Failure gives you a chance to learn. When you make a mistake you can learn from that mistake and not make it again. Right? Well, yes, in theory. The problem with this approach is that failure triggers strong emotions and makes it very difficult to focus on the cause of the failure.
For example, let’s say that you were fired from a job. (Feel free to substitute your own big failure for this scenario.) When you think about being fired, your mind will focus on the emotional part of it–the being fired part, cleaning out your desk, walking out of the building, looking for a new job, etc. These are the things that are strongly branded in your brain because they contained the most emotion. Unfortunately, they don’t tell you anything about the events leading up to getting fired, and in the context of learning from mistakes, those are the events you should be looking at.
Even if you look at the cause for getting fired, you are unlikely to see the whole picture. If your boss said you were being fired for X, you’ll probably focus a lot of mental effort on that reason–even though it may be minor compared to everything else that was involved. Let’s say you were let go because of the economy. That doesn’t give you a whole lot to go on, but it is likely to become your focus instead of really digging deep and understanding the other reasons–reasons that you may have had some control over.
While you might have been let go because of the economy, if other people were retained, there were probably other reasons involved. Here are some potential reasons:
- Your boss sees you as a threat.
- Your performance isn’t as good as others’.
- Based on some of your comments, your boss thinks you are likely to leave anyway.
- You are a higher maintenance employee than others.
- Your boss has a romantic interest at work and you are standing in the way of that.
- You never built a relationship with your boss, so you were the easiest person to fire with the least amount of emotional pain.
The list could go on and on. Some things may be your fault, others may not be. Regardless, you can learn from the experience and do a better job of managing your relationships in your next position. However, your natural response is not to notice these things because it isn’t where your memory is fixated because it isn’t where the emotion occurred.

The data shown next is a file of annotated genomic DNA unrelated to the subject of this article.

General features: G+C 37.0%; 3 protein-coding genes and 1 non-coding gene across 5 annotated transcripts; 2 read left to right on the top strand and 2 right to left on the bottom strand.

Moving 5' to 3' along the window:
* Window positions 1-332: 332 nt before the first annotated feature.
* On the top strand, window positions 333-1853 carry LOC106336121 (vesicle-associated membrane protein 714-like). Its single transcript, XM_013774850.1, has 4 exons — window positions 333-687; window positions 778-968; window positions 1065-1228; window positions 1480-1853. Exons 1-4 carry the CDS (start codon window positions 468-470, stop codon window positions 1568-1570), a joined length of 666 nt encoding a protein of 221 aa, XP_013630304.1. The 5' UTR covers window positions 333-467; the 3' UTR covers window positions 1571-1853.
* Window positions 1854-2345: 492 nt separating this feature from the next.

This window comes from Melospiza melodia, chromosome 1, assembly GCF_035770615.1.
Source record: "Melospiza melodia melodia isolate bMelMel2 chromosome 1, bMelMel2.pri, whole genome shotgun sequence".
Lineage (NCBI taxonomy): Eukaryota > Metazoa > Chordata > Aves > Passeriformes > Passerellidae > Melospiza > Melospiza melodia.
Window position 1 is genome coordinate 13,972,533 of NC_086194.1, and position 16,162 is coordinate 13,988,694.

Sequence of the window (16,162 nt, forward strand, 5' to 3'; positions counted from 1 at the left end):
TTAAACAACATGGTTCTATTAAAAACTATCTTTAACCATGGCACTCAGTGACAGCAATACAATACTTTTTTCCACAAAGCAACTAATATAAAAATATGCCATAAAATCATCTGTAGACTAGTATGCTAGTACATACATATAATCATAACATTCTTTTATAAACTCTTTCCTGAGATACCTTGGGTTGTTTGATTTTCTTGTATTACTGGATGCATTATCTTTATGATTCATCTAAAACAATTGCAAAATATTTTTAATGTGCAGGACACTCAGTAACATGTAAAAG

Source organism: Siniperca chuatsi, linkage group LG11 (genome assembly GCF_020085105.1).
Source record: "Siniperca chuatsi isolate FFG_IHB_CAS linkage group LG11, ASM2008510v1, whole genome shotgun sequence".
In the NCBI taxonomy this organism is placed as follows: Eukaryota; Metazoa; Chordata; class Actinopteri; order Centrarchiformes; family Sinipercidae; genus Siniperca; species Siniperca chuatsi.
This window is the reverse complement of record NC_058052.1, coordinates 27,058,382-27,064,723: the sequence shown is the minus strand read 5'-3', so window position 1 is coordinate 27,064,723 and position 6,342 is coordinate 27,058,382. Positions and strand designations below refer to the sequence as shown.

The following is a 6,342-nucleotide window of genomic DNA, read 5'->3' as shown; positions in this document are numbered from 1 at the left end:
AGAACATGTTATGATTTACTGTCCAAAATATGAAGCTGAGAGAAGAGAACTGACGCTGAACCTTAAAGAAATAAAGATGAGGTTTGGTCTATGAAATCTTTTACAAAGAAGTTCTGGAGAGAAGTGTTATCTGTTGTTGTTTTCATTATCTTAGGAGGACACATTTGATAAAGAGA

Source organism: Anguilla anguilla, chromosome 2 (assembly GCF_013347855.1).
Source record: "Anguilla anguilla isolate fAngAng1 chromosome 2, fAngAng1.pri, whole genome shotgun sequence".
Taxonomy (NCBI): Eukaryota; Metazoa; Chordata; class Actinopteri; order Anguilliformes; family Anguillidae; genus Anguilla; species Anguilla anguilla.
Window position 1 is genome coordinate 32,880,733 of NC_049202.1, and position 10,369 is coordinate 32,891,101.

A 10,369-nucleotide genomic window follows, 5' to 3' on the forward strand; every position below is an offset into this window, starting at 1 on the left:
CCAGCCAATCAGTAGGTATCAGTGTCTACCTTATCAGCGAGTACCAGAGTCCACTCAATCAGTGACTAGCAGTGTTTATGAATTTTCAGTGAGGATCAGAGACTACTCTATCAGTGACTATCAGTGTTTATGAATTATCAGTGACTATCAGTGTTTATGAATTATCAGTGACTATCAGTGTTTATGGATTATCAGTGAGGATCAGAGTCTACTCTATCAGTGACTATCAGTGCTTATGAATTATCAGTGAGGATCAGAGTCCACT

Here are some strategies for learning from mistakes and failures. Not everything will apply in every situation, but they all have their place and can be very useful.
1. Think about failures well in the past
Things that occurred a long time ago probably have lessened in their emotional sting and you may be able to better analyze things now It is going to be easier to see your faults in a high school relationship than in a breakup that occurred last week.
2. Ask others for help in understanding
Don’t do this unless you really want their input. For example, if you have a good friend at a job you were fired from who is familiar with the situation, ask if there are things you did or didn’t do that they can see that contributed to your failure. It may be hard to get this information from them, because they will probably assume you don’t really want to hear it.
Once they tell you, don’t argue. If you disagree, keep it to yourself. They are doing you a huge favor by breaking social norms and being honest with you. If you don’t think their perspective is valid, just set it aside. What may seem irrelevant today might be very useful a year from now.
This is a good strategy for smaller failures as well. If you got passed up for a promotion, sitting down with your boss and asking what you could have done differently might not be a bad idea. If you fail to sign a client for a deal, a call asking if there is anything you could have done better might yield some useful information.
3. Fail on your own terms
If you know something is going to fail and are certain you can’t prevent it, get out on your own so you don’t have to deal with the emotions of someone else telling you that you have failed. This will put you in a better mindset to analyze what went wrong.
I had a job where I was clashing a lot with the people above me. I tried to make some improvements, but eventually quit. While I doubt if I would have been fired, looking back now, I see some specific areas where I wasn’t recognizing the political game as well as I should have. Whether I decided to play along or not would have been my decision, but not recognizing what was going on was a huge failure on my part, and something I’m much more aware of now.
4. Look at the numbers
Where possible, look at actual data and numbers. It is easy to weight the causes for a failure based on where we felt the most emotional instead of on what really caused the failure. If you have numbers and statistics that you can analyze, it will help you see things in terms of objective truth rather than just how you feel about it.
No one likes to fail, but good can come from a failure where you learn something. Going through all the pain of a failure while learning nothing is the ultimate tragedy.